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1987 Volume 4 Number 9 Dusty Times Magazine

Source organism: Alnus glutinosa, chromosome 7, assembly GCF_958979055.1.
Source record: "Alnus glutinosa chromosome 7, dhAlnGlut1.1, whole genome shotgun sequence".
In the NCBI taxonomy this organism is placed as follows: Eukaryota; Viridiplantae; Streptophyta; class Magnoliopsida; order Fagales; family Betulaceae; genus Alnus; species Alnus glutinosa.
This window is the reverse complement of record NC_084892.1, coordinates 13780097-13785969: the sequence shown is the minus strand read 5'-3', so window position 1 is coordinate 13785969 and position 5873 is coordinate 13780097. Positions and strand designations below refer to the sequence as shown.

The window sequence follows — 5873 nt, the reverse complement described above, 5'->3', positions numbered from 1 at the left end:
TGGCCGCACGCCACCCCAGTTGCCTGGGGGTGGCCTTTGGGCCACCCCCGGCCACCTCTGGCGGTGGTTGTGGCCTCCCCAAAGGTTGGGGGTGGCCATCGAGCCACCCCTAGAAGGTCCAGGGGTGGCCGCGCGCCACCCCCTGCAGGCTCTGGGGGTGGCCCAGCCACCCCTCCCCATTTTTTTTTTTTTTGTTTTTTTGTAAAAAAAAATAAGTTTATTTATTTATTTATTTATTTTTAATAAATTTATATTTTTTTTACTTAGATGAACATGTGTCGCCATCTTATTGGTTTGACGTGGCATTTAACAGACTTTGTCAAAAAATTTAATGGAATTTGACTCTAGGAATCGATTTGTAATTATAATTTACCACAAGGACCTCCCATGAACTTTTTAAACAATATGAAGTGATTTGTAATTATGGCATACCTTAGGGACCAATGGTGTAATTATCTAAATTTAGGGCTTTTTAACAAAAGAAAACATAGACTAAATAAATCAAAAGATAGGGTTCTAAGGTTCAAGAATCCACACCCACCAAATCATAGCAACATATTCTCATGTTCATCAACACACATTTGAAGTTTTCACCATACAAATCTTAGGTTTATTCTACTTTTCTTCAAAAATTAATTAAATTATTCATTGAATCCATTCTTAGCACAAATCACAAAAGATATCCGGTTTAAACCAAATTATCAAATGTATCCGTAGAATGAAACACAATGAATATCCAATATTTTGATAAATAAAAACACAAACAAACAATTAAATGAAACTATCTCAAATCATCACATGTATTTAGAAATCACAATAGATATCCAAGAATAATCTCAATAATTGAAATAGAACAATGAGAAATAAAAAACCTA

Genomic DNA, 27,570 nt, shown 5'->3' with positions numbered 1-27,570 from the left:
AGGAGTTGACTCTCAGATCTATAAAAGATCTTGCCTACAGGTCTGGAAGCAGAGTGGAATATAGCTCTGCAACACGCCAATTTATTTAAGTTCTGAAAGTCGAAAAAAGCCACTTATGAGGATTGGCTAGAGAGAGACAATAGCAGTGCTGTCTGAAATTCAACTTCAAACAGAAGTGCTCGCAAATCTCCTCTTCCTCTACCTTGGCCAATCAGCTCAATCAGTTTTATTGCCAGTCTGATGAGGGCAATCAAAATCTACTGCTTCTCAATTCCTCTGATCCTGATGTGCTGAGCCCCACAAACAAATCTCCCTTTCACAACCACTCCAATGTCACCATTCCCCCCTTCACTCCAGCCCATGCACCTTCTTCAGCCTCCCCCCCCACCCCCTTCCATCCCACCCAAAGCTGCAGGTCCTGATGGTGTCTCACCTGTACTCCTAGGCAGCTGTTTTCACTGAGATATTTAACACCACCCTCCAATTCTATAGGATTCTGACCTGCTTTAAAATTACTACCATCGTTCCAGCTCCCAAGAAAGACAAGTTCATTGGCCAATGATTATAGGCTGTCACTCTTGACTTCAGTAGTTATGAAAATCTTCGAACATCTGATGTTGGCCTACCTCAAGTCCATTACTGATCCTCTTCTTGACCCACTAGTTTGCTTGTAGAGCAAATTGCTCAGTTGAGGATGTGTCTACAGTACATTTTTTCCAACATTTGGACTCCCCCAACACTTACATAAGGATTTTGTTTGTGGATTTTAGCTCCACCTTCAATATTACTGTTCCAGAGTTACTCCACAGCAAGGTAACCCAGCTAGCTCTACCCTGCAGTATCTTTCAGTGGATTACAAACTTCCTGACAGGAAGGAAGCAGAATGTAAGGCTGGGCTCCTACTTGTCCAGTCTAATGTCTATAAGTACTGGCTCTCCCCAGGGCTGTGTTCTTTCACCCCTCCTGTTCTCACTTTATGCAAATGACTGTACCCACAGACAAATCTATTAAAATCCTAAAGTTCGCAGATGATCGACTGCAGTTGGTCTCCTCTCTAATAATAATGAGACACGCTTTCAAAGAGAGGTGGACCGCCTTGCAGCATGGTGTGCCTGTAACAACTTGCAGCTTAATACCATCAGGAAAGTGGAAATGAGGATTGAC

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f --~ Covering the world of competition in the dirt, •• - - r 'f I , -.e· -, -1-;,